I have been assiduously following the field of online teaching /learning for many years. Online learning has been, I would argue, the biggest trend in higher education in the past decade. From an early growth rate of 20% per annum (according to the Sloan-C Reports), to a current level of around 10% per annum growth, online learning has been a force to be reckoned with. In the latest Babson study of online, fully 75% of college Chief Academic Officers regard online as being strategically important to their institutions. Moreover, online (and its cousin hybrid learning), have produced changes in teaching on campus across the landscape, including:
- The Flipped Classroom–where content is delivered online and outside the classroom, while engaging activities happen within the classroom;
- A re-examination of the lecture as the primary mode of teaching (closely related to the flipped classroom trend);
- A boon to older, non-traditional students returning to college for whom “the campus experience” is not needed and for whom the convenience of online is paramount for degree completion;
- The gradual dis-aggregation of the faculty role (see previous post) in which essential parts of what constitutes a professor’s work are getting farmed out to others including course design, grading, and teaching;
- A rise in collaborations between private content providers, tech companies and colleges to seize a competitive advantage for their online programs; and
- A gradual shift in the role of the professor from “sage on stage” to a facilitator/guide of learning.
Online teaching has been a force for change and arguably, the major force in higher education in this last decade. This is noteworthy since higher education has by and large been an entity resistant to change. But there is change, and there is transformative change. I would agree with Clayton Christensen’s term, “disruptive technology” when assessing the impact of online in higher education. Indeed, online learning, as stated above, has already caused significant change in the delivery of college courses, but not fundamental change in the prevailing “instructional paradigm” as described by Tagg in the “The Learning Paradigm College.” The “online revolution” has hardly produced systemic change at most colleges, only incremental change at best.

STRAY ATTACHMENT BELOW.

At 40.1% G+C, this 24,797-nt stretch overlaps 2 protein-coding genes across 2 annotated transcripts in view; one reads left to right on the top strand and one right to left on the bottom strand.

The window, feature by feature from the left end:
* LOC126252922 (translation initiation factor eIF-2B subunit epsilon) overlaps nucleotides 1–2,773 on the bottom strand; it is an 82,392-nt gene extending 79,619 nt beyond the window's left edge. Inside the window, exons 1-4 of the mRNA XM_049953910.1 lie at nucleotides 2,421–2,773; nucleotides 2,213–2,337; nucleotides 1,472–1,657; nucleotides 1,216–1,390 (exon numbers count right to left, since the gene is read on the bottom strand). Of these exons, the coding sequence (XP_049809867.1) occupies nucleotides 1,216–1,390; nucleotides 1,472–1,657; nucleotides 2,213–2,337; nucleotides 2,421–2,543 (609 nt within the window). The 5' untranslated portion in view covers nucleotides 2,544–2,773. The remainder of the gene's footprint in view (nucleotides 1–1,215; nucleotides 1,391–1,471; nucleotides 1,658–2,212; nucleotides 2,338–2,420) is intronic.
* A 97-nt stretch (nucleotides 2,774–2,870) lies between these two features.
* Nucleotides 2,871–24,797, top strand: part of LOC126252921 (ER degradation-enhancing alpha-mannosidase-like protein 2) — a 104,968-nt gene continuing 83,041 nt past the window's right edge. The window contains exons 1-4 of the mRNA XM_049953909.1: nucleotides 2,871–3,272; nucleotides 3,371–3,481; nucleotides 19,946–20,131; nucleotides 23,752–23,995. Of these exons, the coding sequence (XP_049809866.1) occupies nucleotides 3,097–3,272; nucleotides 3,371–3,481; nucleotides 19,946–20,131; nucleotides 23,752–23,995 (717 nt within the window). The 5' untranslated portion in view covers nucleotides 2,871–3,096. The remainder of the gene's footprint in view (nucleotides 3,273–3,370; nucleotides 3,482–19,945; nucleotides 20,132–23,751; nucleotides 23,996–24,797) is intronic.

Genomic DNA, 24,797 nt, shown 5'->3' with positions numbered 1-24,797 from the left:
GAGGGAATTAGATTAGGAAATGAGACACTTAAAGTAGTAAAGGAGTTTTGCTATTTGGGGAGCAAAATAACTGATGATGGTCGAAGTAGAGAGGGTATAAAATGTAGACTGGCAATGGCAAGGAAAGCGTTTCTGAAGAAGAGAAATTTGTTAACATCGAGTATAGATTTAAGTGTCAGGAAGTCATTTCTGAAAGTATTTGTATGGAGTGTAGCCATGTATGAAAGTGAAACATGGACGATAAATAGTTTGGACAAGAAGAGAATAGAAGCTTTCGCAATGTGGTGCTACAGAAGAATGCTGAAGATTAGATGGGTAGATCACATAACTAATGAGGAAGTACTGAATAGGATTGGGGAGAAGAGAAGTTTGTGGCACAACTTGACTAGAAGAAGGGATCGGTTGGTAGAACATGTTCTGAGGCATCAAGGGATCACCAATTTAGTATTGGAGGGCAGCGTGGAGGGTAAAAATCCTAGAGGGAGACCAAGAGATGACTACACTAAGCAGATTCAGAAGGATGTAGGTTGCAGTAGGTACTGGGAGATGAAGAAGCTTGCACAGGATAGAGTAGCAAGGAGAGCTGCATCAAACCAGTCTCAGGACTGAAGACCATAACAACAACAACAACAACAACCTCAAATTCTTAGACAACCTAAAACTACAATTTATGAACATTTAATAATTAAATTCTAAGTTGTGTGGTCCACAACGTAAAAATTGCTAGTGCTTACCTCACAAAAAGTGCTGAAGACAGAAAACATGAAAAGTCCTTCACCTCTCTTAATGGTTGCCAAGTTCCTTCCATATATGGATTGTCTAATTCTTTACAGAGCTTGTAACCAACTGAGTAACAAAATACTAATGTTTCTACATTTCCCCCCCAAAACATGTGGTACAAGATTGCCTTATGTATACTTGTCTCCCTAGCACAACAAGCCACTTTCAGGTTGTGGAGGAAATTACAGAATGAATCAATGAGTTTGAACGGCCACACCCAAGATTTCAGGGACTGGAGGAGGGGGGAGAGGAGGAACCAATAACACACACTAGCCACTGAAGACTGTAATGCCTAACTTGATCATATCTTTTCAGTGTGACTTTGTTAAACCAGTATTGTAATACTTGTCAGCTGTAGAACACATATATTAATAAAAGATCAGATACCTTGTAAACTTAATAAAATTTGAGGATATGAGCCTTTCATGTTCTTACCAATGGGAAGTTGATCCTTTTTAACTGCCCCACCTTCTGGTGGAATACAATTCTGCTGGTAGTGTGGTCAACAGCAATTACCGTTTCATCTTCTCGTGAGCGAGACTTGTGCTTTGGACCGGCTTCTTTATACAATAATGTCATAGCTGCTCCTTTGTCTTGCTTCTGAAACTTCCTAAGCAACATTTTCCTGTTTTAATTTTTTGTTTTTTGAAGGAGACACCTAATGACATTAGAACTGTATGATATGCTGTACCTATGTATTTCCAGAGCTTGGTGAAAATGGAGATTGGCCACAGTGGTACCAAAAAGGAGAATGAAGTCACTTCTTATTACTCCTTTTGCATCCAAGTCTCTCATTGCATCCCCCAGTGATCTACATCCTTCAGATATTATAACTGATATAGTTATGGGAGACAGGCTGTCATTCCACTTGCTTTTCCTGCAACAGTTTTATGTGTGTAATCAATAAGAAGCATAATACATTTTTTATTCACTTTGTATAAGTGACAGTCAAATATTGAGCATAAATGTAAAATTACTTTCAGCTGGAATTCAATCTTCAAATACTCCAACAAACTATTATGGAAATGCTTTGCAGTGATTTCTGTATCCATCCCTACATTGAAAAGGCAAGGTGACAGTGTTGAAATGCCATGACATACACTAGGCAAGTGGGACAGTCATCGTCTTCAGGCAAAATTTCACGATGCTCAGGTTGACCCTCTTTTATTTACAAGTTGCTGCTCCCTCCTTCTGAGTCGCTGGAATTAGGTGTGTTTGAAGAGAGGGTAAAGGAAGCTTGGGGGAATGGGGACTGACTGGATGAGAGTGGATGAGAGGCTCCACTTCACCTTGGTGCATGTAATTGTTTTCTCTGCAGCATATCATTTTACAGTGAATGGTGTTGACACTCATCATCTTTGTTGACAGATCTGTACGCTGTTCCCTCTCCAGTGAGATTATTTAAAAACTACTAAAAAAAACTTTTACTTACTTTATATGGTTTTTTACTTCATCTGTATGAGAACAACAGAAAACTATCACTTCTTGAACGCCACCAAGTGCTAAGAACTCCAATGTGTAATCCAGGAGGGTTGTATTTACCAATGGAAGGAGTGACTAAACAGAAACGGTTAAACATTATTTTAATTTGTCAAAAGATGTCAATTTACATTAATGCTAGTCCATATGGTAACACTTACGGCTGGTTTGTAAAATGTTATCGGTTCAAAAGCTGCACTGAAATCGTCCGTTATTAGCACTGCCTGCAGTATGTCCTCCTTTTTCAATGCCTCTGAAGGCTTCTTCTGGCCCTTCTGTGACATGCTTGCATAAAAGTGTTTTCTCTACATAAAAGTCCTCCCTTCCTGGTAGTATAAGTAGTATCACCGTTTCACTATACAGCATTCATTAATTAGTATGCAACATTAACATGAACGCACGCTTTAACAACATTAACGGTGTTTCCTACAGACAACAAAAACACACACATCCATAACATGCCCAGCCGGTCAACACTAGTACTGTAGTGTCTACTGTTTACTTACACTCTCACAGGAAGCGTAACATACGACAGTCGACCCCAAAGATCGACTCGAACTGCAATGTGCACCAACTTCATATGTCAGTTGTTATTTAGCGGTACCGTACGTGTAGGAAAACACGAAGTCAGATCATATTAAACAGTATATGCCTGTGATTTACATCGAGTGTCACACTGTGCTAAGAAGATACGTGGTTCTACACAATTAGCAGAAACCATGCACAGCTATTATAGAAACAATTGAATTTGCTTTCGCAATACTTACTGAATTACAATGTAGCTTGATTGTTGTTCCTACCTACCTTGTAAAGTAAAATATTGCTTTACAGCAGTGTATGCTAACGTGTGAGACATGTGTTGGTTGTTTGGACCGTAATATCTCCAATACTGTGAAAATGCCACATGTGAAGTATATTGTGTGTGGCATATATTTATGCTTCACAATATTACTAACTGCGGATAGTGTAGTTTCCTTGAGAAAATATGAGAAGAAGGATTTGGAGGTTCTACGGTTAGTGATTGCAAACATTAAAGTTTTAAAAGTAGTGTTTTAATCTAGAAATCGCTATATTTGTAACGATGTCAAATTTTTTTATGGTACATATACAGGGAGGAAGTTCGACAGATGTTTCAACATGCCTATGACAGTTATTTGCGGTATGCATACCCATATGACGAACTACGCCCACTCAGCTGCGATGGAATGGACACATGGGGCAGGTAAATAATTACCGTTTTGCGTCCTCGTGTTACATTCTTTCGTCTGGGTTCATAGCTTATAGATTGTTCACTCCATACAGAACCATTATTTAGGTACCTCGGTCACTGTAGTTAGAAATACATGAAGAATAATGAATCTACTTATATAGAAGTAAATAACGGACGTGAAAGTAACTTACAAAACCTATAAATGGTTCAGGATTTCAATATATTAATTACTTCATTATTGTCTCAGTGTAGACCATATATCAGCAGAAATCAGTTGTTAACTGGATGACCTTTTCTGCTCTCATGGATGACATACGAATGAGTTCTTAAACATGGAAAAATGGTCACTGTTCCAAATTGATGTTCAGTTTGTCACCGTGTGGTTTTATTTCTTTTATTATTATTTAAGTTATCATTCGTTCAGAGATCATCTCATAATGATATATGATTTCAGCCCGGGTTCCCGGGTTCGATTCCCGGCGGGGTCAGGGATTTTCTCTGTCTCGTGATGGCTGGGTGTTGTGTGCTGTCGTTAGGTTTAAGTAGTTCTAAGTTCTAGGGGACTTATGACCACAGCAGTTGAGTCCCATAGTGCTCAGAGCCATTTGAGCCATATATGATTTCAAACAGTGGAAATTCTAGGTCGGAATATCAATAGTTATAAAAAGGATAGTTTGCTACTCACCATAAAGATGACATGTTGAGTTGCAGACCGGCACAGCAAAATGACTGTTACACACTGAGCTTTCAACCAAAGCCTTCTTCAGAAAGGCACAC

What Hasn’t Changed?
In the latest Inside Higher Ed edition, I was reading a stimulating blog post entitled “The Right Path to MOOC Credit,” by Pamela Tate. The author was skeptical about whether Massive Open Online Courses (MOOCs) would transform higher education as some have argued. Ms. Tate writes, “Dig deeper and we are left to ask how many MOOC courses will really be worth college credit, where will the credits be accepted, and for how long wil college credits even be the primary measure of learning?” So despite the potential for such an innovation as MOOCs, in reality, it has yet to transform the academy in any substantial ways.
When I consider what a transformation would entail, John Tagg’s “The Learning Paradigm College” would be a starting point. He points to five characteristics of this new learning paradigm including:
- Supporting students in pursuing their own goals
- Requiring frequent student performances
- Providing frequent and ongoing feedback
- Assuring a long time- horizon for learning, and
- Providing for stable communities of practice.
Traditional teaching structures that Tagg references often have little to do with actual student learning, and often are detrimental to learning. These practices include:
- Course-credit hours to measure achievement,
- The 15 -week semester,
- “Atomized” curriculums that simple do not add up to a whole,
- Assessment via grades that provides little context or proof of learning,
- Discipline/department structures that don’t reflect newer societal inter-relationships,
- Tenure and promotion policies that often don’t reward good teaching, and
- Isolated classrooms and students walled-off from each other and the outside world. These and other attributes reduce the chances of any transformative change beyond token or marginalized reforms. In a future blog post I will examine these further.
It is evident that traditional structures within the academy have not been transformed by developments in online learning, or more generally, instructional technologies. At best, I believe that technology innovation has improved learning and student engagement to a degree and at worst, it functions as a band-aide for deficient pedagogy and institutional structures. So, although many faculty within these institutions (K-12 included) do their best to teach students, we all labor under an instructional paradigm that can accept innovations to teaching, but are still largely impervious to transformative change.
Christensen, Clayton M. & Overdorf, Michael, (2000). “Meeting the Challenge of Disruptive Change” Harvard Business Review, March–April 2000.
Tagg, John, (2003). The Learning Paradigm College, Jossey Bass, San Francisco, CA.
Tate, Pamela, “The Right Path to MOOC Credit,” Inside Higher Ed, February 14, 2013. Retrieved from: http://www.insidehighered.com/views/2013/02/14/course-course-approval-moocs-may-not-be-wise-essay